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Slovenia Military


The military of Slovenia consists of the Slovenian Armed Forces - SAF (Slovenska Vojska; SV). The Commander-in-Chief of the SAF is the President of the Republic of Slovenia, while operational command is in the domain of the Chief of the General Staff of the Slovenian Armed Forces.

A major reorganisation of the Slovenian Armed Forces is currently underway, with the goal of changing it from a territorial defence force into a deployable force primarily aimed at peacekeeping. After 1993, the Slovenian Armed Forces had relied on mandatory military service, with conscripts receiving 6-7 months of training. In 2003, the Slovenian Government abolished conscription and as of July 2004, the Slovenian Armed Forces had been almost completely reorganised into a professional army now based on volunteers. Currently there are approximately 7,000 active troops and approximately 5,500 in reserve, reduced from 55,000 personnel during conscription. The Slovenian Army now consists of three brigades, the 1st, 72nd and an Air Defence and Aviation Brigade. In addition to the aviation unit, the Slovenian Army also contains a naval unit, both of which are subordinate to it.

During a press conference on July 18, 2008, the Slovenian Defence Minister confirmed plans for the acquisition of a Russian Svetlyak class (Project 10412) patrol boat. Displacing 355 (full 395) tons and measuring 49.5 x 9.2 x 2.6 m, the vessel will have a maximum speed of 30 knots and a complement of 24. Armaments include two 30mm AK-630m cannons, two side-mounted 14.5mm machine guns and 16 air-defence missiles. The ship will be built by ALMAZ Shipbuilding of Saint Petersburg; delivery is expected in 2010. Total cost of the purchase is said to be US$39.4 million, two-thirds of which will be covered by existing Russian debt.

Slovenia formally joined NATO in March 2004. The transition of her armed forces from a primarily conscript-based territorial defence organisation to a professional force structure have the ultimate goal of creating NATO-interoperable combat units able to operate on an even par with units from other NATO armies. Implementation of interoperability objectives as determined by the Planning and Review Process (PARP) and the Individual Partnership Program (IPP) as part of Slovenia's PfP participation proceeds. Slovenia's elite units already train with and are integrated into international units including NATO members. Its elite mountain troops will be assigned to the Multinational Land Force peacekeeping battalion with Italy, Hungary and Croatia. Slovenia hosted its first PfP exercise in 1998, a multinational disaster-preparedness command post exercise involving almost 6,000 troops from 19 NATO and PfP member nations.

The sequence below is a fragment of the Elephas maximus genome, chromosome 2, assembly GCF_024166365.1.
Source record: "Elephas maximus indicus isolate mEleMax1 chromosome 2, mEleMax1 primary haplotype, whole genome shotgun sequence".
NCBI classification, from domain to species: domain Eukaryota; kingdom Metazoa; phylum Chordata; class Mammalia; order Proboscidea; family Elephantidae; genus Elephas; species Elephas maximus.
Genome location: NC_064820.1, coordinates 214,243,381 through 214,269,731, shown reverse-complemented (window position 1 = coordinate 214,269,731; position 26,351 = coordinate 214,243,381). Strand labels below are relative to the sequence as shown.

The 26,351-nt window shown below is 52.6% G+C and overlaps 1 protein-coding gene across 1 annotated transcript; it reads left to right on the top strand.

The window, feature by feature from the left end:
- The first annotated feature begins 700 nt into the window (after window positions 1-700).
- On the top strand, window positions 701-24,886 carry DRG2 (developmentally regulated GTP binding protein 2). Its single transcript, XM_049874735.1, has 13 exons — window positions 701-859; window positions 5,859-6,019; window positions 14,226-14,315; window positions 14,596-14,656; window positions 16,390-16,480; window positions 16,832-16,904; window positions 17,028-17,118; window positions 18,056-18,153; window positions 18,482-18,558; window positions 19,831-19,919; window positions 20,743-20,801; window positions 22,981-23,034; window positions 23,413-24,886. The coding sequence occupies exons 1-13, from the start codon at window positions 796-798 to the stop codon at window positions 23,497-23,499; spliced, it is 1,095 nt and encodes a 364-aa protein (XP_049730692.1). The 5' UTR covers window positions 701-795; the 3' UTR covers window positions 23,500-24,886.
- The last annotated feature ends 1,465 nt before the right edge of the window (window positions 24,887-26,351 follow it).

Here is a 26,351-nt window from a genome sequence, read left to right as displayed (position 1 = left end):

Slovenian soldiers are a part of international forces serving in Bosnia and Herzegovina, Kosovo, Afghanistan, Iraq, Chad, Lebanon. They have also served in Cyprus and the Golan Heights as a part of UNFICYP and UNDOF respectively.


Military branches
Slovenian Army (includes air and naval forces)

Military service age and obligation
17 years of age for voluntary military service; conscription abolished in 2003 (2007)

Manpower available for military service
males age 16-49: 494,496
females age 16-49: 481,180 (2008 est.)

Manpower fit for military service
males age 16-49: 406,951
females age 16-49: 395,444 (2008 est.)

Manpower reaching militarily significant age annually
male: 10,516
female: 9,934 (2008 est.)

Military expenditures
1.7% of GDP (2005 est.)





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